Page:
According to reports, Valve has at least 12 third-party PC manufacturers lined up to create devices based on its SteamOS.
Valve sent out 300 Steam Machines to beta testers shortly before Christmas, along with the first beta of SteamOS, the company’s Linux-based operating system for gamers.
According to Engadget, the company is about to announce that a dozen third-party OEMs have agreed to build their own Steam Machines.
Some of the names on the leaked list will be familiar to PC Pro readers, including Alienware, CyberPowerPC, Gigabyte, and Scan Computers.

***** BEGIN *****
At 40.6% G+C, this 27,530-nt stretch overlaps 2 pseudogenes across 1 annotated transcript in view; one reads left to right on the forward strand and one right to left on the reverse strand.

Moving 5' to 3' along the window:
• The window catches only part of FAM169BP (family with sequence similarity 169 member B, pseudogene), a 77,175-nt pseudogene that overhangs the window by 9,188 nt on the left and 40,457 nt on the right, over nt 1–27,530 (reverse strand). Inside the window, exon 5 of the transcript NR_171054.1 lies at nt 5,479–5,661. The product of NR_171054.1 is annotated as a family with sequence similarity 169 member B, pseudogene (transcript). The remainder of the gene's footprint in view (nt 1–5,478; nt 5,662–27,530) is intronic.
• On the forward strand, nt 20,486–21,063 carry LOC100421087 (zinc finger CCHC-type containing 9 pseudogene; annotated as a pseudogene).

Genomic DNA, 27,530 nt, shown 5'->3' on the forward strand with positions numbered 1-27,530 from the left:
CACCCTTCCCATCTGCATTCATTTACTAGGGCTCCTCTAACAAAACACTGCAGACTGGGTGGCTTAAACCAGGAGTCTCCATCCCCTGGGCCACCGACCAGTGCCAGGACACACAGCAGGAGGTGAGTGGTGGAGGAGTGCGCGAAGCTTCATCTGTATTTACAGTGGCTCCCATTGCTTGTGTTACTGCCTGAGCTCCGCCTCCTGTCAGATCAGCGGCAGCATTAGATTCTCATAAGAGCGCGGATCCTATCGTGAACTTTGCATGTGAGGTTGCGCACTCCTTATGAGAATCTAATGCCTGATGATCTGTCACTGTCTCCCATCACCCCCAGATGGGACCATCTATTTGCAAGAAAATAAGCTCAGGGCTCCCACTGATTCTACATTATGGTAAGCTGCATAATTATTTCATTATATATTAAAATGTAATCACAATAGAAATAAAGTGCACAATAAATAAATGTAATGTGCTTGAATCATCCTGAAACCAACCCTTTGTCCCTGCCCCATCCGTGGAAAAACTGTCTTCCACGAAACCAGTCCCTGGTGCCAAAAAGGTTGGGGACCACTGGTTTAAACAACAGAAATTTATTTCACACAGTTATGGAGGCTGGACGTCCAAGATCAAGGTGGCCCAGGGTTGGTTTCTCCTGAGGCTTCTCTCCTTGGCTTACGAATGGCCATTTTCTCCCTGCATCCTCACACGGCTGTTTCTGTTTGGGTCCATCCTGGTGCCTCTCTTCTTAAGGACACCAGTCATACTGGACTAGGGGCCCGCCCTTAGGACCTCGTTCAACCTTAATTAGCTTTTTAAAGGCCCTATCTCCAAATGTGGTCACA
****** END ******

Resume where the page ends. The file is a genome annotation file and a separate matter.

Other companies on the list include Falcon Northwest, iBuyPower, Origin PC, Materiel.net, and Next, though it’s possible that Valve will announce even more partners during its press conference later today in Las Vegas.
SteamOS is a fork of the Debian Linux distribution. At the moment, beta machine builders need a dedicated PC to install the OS because the installation process wipes the machine clean.
Although users will not be able to play Windows games directly on their Steam Machines, the OS is intended to provide a console-like experience to the Steam system. Instead, the company is developing a method for streaming games to a Steam Machine from a Windows PC connected to the same network.